Sr. Member
****
Posts: 279



WWW
« Reply #5 on: May 23, 2012, 11:57:18 AM »

Jim, Yes, there is a deep recess on the face of the hammer, it allows the hammer to go down to the shoulder of the nipple.  Maybe Mr. Roller can answer the question as I don't know if Mr. Dawson made the hammer as well as the lock.
   
Logged

Ray Nelson
Starting Member
*
Posts: 43


« Reply #6 on: May 23, 2012, 12:58:57 PM »

Thanks for posting the pictures of such a prized rifle. T. K.'s craftmanship and guns by others like him very much influenced me during the 70's. I've pretty much worn out John Baird's Hawken Rifle books and article's over the past 40 some years which showed and explained the details of original hawken rifles.
 
Like Mr. Roller, I appreciate the memories seeing a gun like yours bring back.

By the way Mr. Roller's locks and triggers are second to none. I had the chance years ago to examine his quality efforts and they are indeed proudly mentioned by these gun owners as the very best components to be had in their firearms.

Sincerely,

Ray


Logged
Bob Roller
Hero Member
*****
Posts: 1638


« Reply #7 on: May 23, 2012, 01:10:45 PM »

Yes,Tom Dawson did make that lock and I made the triggers and the rear sight. I still have that sight sketch Tom sent me to work by.
The deep hammer cup has a reason for being. It enshrouds the nipple and in case of a burst cap.the rubbish will follow the path of least resistance and exit out the slot in the front of the hammer. This feature was not uncommon on high end American target rifles like the N.Whitmore made for General Grant after the Civil War.
I hope this answers your question.

Bob Roller
Logged
Jim B ( no, another one)
Full Member
***
Posts: 189


« Reply #8 on: May 23, 2012, 05:48:14 PM »

Thank you Mr. Roller.  I knew the reason for the recess, it's just the first time I've seen, or noticed, one so deep as to allow the hammer to rest on the shoulder of the nipple.  Another interesting detail.  Thanks again. 
Logged

You know, I just don't know.  The more I know, the more I know I just don't know.  You know?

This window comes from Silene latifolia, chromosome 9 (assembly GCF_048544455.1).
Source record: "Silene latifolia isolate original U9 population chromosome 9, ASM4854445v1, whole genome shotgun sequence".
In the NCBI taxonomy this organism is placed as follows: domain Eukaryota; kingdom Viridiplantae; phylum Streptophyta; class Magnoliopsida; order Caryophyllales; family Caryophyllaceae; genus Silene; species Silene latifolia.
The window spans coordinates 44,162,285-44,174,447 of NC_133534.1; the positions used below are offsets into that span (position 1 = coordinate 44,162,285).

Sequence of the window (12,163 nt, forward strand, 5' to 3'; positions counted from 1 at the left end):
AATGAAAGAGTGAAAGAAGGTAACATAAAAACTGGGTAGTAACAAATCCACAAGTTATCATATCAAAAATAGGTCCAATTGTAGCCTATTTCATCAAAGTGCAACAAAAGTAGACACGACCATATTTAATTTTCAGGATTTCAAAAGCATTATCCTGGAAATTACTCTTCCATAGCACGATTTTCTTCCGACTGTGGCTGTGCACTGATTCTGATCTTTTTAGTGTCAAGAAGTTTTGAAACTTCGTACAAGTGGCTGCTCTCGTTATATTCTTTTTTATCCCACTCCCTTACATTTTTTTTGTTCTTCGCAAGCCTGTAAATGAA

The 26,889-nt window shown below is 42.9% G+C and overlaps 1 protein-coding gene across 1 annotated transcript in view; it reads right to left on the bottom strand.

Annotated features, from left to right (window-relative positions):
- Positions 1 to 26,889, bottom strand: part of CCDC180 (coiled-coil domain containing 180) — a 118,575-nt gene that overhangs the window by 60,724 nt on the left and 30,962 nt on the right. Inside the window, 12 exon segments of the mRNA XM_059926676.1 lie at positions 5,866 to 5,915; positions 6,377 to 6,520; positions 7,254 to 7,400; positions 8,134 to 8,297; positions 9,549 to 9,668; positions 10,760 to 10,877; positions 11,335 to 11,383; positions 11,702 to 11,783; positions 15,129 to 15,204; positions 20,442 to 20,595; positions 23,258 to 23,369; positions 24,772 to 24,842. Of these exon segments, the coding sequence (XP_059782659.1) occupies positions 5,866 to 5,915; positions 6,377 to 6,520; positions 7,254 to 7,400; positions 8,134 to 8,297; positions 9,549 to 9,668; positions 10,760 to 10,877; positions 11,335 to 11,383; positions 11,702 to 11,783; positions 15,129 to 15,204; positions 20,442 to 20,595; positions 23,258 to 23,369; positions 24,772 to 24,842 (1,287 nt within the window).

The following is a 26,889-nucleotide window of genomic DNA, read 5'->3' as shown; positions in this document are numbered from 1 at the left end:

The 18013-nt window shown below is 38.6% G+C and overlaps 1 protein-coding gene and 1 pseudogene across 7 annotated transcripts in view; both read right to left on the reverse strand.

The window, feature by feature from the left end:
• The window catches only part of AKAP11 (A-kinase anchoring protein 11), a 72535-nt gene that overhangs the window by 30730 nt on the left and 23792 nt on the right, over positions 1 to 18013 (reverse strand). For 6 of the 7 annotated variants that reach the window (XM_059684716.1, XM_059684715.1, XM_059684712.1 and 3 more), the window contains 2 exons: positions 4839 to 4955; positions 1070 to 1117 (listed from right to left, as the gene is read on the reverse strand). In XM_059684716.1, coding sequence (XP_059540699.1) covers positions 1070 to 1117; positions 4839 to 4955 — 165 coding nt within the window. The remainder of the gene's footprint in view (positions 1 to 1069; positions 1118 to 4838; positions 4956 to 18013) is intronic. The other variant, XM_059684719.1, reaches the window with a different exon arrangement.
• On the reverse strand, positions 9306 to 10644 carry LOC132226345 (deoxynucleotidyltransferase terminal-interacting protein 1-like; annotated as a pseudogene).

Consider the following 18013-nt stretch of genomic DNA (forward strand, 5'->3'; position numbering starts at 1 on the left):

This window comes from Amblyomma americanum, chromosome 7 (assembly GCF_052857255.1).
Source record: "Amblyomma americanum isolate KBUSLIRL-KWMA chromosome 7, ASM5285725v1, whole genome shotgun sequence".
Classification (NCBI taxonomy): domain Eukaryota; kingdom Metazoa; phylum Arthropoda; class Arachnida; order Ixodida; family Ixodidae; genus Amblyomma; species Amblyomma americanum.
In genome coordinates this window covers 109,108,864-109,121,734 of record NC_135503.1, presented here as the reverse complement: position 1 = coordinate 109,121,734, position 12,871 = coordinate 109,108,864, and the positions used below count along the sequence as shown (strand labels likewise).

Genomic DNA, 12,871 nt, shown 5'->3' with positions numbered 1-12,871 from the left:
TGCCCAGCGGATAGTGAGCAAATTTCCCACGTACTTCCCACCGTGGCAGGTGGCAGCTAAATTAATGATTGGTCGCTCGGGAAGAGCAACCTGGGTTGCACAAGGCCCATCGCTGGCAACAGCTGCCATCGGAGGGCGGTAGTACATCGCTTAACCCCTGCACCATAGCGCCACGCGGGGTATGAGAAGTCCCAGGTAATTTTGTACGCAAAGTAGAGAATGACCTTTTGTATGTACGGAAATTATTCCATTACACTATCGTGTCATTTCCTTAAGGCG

"When the 'sh-tuff' really hits the fan, will my i-phone tell me where to go?" my 18 y-o niece, after watching one of those 'Doomsday Preppers' shows.  I think (hope) she was kidding!
Bill Ridout
Jr. Member
**
Posts: 79


« Reply #9 on: May 23, 2012, 09:20:24 PM »

Dang, Carl. You have a prize there for sure. Thanks for sharing with us.
Bill
Logged

If the noise does not improve upon the silence, then let the silence prevail.
Thomas Jefferson
Hungry Horse
Hero Member
*****
Posts: 1045


« Reply #10 on: May 24, 2012, 12:04:04 PM »

Bob;

  I have been asked by the widow of an old friend to help her evaluate the parts her late husband had saved up for a Hawken project. The long bar triggers are yours. What is the current value of these beautiful triggers.

                        Hungry Horse
Logged
Bob Roller
Hero Member
*****
Posts: 1638


« Reply #11 on: May 24, 2012, 01:16:56 PM »

If the triggers are like the ones shown on the
Dawson rifle or in Baird's first book,about $125 in today's weak currency.If they are the regualar style,about $60-65.

Bob Roller
Logged
Hungry Horse
Hero Member
*****
Posts: 1045


« Reply #12 on: May 24, 2012, 05:37:04 PM »

I think they are the standard triggers. I don't have them here to examine. But, I don't recall them having a straight front trigger, or a curl. Thanks Bob. It is a pleasure to handle parts that don't make one think "is there some way to make this junk work" I applaud your craftsmanship.

                            Hungry Horse
Logged
TKsdaughter
Starting Member
*
Posts: 2


« Reply #13 on: January 03, 2013, 06:56:10 PM »

My father made this gun and I remember it very well. I also remember the original that he copied it from. I saw a post by Bob Roller whom I remember as well . I'd like to catch up with him. My son had followed in his Grandfathers footsteps and is also an accomplished gun maker. He  makes long rifles entirely all handmade from welding and forging the barrels to making the triggers and locks.
Logged
Clowdis
Jr. Member
**
Posts: 87


« Reply #14 on: January 03, 2013, 08:54:46 PM »

In the 6th and 7th photos down it looks like the wrist really was broken at some time and the repairs aren't just for looks. Still, overall a great rifle. I envy the owner!
Logged
Pages: [1] 2 Go Up Print 
« previous next »
Jump to:  


Login with username, password and session length

Powered by MySQL Powered by PHP Powered by SMF 1.1.19 | SMF © 2013, Simple Machines Valid XHTML 1.0! Valid CSS!